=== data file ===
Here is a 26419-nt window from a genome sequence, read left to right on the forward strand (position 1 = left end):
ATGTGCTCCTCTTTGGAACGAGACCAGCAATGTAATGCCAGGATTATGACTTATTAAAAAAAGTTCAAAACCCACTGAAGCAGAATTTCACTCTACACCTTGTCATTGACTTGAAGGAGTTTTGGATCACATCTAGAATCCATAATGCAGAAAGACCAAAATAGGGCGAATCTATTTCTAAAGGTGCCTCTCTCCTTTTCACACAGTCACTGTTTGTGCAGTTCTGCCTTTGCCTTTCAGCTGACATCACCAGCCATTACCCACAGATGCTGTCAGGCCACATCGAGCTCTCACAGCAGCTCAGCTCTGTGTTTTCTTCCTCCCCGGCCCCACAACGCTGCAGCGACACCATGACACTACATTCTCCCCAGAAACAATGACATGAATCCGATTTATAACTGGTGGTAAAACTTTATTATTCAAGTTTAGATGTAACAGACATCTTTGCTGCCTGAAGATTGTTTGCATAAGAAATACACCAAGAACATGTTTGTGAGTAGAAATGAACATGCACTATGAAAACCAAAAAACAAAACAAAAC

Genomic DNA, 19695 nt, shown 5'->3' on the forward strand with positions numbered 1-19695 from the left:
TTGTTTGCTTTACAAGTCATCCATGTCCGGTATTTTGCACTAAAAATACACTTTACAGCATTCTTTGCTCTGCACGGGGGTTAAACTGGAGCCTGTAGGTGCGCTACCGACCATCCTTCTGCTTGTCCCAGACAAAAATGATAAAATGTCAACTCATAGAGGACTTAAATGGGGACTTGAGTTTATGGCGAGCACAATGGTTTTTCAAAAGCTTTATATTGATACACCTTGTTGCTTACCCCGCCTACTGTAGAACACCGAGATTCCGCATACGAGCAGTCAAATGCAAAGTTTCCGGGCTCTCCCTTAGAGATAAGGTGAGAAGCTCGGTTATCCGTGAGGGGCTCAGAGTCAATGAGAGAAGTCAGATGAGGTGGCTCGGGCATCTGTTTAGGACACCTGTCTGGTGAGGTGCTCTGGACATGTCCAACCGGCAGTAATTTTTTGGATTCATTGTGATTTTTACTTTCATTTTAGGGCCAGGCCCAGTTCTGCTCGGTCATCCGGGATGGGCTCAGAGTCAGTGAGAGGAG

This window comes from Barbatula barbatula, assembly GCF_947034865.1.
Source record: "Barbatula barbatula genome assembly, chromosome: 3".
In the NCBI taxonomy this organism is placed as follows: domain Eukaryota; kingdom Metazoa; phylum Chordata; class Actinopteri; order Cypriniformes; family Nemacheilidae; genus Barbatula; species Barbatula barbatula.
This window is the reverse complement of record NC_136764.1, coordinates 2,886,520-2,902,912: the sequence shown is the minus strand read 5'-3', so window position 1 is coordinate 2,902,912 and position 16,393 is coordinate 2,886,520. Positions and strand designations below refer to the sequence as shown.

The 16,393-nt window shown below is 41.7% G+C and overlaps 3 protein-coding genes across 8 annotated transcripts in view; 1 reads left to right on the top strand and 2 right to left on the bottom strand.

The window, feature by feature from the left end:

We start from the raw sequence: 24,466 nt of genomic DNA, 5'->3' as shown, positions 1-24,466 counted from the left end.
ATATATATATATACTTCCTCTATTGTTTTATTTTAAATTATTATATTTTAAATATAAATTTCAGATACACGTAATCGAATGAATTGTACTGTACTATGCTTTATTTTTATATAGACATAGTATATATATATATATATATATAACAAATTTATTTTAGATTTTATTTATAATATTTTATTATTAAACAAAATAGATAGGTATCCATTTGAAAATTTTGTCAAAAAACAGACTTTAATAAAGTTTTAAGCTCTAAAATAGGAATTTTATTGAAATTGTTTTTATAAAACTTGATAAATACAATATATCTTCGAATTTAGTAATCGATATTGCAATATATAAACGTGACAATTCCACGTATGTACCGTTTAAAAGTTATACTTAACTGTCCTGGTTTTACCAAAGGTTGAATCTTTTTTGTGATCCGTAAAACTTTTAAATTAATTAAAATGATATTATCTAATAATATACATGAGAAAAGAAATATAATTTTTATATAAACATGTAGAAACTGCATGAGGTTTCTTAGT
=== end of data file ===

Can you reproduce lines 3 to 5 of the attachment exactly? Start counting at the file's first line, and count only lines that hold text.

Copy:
Genomic DNA, 19695 nt, shown 5'->3' on the forward strand with positions numbered 1-19695 from the left:
TTGTTTGCTTTACAAGTCATCCATGTCCGGTATTTTGCACTAAAAATACACTTTACAGCATTCTTTGCTCTGCACGGGGGTTAAACTGGAGCCTGTAGGTGCGCTACCGACCATCCTTCTGCTTGTCCCAGACAAAAATGATAAAATGTCAACTCATAGAGGACTTAAATGGGGACTTGAGTTTATGGCGAGCACAATGGTTTTTCAAAAGCTTTATATTGATACACCTTGTTGCTTACCCCGCCTACTGTAGAACACCGAGATTCCGCATACGAGCAGTCAAATGCAAAGTTTCCGGGCTCTCCCTTAGAGATAAGGTGAGAAGCTCGGTTATCCGTGAGGGGCTCAGAGTCAATGAGAGAAGTCAGATGAGGTGGCTCGGGCATCTGTTTAGGACACCTGTCTGGTGAGGTGCTCTGGACATGTCCAACCGGCAGTAATTTTTTGGATTCATTGTGATTTTTACTTTCATTTTAGGGCCAGGCCCAGTTCTGCTCGGTCATCCGGGATGGGCTCAGAGTCAGTGAGAGGAG

This window comes from Barbatula barbatula, assembly GCF_947034865.1.